What We're Reading: Off-Label Use of Generics; Flu Deaths; Congenital Syphilis on the Rise

Senators Orrin Hatch, R-Utah, and Michael Bennet, D-Colorado, have introduced a new bill that would allow the FDA to include off-label uses on certain generic drug labels; in the 2017-2018 flu season, influenza killed 80,000 Americans, easily surpassing the previous record of 56,000 deaths for a regular flu season; in the last 4 years, the number of babies born with syphilis has more than doubled, reaching a 20-year high.

New Bill Would Put Off-Label Uses on Generic Labels

Senators Orrin Hatch, R-Utah, and Michael Bennet, D-Colorado, have introduced a new bill that would allow the FDA to include off-label uses on certain generic drug labels. Currently, only branded drug makers can submit a label change to the FDA to market a drug for a new use, which means generic labels don’t have the most up-to-date information, explained STAT. The bill would allow the FDA to order a generic maker to change a drug label after reviewing existing data on off-label uses for generics that do not have branded competitors. Since additional data on potential uses for a drug can be discovered after the drug hits the market, outdated labels are a big problem, according to Janet Woodcock, director of the Center for Drug Evaluation and Research at the FDA.

Flu Deaths and Hospitalizations Broke Records Last Flu Season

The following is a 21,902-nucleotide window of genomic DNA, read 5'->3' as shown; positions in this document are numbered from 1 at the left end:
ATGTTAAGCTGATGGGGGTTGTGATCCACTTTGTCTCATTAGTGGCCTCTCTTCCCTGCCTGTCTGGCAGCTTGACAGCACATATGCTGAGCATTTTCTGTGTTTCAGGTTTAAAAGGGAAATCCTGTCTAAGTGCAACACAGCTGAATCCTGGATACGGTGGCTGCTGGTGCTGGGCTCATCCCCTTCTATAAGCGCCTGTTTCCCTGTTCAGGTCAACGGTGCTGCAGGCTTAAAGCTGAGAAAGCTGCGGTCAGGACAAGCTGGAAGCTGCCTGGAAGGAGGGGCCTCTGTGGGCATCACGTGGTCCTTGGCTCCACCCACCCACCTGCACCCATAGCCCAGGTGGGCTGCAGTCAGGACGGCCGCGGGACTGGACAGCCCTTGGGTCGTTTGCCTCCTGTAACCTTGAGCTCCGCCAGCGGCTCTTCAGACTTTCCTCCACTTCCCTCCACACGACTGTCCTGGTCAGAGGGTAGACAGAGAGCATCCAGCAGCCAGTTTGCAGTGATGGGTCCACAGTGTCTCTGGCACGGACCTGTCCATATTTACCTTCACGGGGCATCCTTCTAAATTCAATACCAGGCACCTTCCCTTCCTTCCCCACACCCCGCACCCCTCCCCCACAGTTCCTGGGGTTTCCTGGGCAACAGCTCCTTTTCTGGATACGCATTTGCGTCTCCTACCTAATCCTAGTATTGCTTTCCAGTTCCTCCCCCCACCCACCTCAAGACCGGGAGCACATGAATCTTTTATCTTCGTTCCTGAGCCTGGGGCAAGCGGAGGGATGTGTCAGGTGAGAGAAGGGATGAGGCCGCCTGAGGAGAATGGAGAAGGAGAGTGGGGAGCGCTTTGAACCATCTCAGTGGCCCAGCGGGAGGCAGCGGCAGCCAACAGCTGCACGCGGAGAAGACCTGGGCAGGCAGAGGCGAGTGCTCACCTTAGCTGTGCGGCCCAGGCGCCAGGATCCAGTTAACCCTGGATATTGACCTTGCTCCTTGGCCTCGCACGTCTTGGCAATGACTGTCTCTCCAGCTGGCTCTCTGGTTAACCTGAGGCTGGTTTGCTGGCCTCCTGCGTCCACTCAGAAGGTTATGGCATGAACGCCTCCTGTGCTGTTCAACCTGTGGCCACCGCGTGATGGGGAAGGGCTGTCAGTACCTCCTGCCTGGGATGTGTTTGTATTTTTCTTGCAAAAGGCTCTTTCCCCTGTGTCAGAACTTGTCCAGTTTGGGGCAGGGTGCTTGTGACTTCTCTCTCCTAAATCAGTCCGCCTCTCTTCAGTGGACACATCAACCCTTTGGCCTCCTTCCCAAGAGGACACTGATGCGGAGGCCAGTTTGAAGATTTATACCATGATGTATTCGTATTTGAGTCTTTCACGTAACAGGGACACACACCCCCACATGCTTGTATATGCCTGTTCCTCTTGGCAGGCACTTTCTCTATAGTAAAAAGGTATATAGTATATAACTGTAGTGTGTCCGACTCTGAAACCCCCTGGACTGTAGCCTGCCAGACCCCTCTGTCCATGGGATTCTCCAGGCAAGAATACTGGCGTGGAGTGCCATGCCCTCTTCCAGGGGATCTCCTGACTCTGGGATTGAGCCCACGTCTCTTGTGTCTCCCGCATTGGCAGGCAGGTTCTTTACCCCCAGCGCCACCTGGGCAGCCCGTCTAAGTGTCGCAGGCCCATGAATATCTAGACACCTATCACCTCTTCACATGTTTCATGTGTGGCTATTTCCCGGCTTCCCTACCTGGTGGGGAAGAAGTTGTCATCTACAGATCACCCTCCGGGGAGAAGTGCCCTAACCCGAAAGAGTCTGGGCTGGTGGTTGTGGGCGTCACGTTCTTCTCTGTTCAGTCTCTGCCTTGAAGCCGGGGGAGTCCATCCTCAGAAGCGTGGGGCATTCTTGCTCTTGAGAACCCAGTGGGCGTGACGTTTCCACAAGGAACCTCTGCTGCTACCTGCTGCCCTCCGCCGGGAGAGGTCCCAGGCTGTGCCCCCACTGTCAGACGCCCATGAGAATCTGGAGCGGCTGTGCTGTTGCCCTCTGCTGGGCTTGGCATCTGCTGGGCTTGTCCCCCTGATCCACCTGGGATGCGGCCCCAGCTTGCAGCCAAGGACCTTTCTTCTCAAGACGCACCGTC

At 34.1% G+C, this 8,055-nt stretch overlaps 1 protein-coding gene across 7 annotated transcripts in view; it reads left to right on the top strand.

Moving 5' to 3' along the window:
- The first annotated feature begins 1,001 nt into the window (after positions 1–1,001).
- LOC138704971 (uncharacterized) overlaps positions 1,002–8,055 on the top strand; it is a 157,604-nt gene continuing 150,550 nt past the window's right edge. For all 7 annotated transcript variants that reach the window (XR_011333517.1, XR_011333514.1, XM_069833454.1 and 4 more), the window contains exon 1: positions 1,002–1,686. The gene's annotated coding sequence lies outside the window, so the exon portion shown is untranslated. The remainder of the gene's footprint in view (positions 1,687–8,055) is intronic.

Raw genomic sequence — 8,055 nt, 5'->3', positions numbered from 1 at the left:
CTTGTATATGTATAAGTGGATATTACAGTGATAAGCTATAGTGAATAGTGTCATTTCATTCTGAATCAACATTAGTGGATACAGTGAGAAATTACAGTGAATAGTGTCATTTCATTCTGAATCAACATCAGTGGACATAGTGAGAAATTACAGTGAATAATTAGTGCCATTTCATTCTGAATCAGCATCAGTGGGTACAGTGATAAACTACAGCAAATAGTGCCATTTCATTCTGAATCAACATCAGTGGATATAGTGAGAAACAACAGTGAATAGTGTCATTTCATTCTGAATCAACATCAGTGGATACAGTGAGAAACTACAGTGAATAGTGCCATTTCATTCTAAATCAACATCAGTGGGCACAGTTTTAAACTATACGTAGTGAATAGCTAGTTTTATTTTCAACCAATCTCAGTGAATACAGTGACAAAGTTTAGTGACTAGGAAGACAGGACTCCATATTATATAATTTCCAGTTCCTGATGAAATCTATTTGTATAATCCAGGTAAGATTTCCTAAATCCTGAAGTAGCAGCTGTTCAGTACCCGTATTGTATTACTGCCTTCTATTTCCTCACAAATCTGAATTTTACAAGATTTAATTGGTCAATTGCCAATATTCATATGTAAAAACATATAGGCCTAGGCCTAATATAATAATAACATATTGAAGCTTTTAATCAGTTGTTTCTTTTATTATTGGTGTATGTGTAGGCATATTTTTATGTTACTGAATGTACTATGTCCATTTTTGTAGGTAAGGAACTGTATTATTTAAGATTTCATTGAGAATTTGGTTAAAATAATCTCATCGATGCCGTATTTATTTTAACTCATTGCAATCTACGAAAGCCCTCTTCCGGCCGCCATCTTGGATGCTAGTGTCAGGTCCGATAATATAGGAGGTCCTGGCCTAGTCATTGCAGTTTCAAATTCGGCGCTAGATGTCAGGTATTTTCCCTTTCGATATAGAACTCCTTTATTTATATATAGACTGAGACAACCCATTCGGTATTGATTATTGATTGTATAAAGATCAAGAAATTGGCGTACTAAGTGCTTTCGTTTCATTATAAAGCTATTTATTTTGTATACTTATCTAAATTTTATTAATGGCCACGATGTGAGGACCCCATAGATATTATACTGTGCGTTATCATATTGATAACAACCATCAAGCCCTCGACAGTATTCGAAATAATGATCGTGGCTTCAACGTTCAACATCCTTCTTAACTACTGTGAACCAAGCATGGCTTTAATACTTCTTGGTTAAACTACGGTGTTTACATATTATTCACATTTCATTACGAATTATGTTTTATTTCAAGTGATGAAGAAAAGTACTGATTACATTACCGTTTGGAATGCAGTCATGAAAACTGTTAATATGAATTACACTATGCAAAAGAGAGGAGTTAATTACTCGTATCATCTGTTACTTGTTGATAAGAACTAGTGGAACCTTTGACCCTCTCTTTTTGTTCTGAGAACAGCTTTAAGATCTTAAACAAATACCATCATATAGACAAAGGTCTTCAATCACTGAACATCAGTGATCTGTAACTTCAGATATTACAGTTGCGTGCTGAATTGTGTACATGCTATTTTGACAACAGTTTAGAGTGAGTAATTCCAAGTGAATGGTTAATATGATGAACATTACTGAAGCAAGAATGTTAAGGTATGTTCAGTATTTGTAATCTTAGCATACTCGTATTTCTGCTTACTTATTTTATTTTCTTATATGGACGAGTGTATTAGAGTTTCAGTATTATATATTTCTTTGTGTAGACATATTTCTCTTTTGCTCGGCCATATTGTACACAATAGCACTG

In the 2017-2018 flu season, influenza killed 80,000 Americans, easily surpassing the previous record of 56,000 deaths for a regular flu season. According to The Washington Post, vaccination coverage was flat last year, despite warnings of how dreadful the season was and how long it lasted. In fact, coverage of children younger than age 5 actually declined. Last year’s vaccine was about 40% effective, according to a final estimate, which may have caused some people to not get it. The CDC is recommending everyone 6 months and older get the vaccine before the end of October.

Syphilis Rate Among Babies Reaches 20-Year High

Pregnant mothers can pass syphilis on to their unborn babies, which can cause miscarriages and stillbirths, and babies who are born can suffer serious health problems. In the last 4 years, the number of babies born with syphilis more than doubled, reaching a 20-year high, according to The New York Times. While congenital syphilis can be treated, the damage—such as deformities, seizures, and anemia—can last a lifetime. Louisiana, Nevada, California, Texas, and Florida have the highest rates of congenital disease.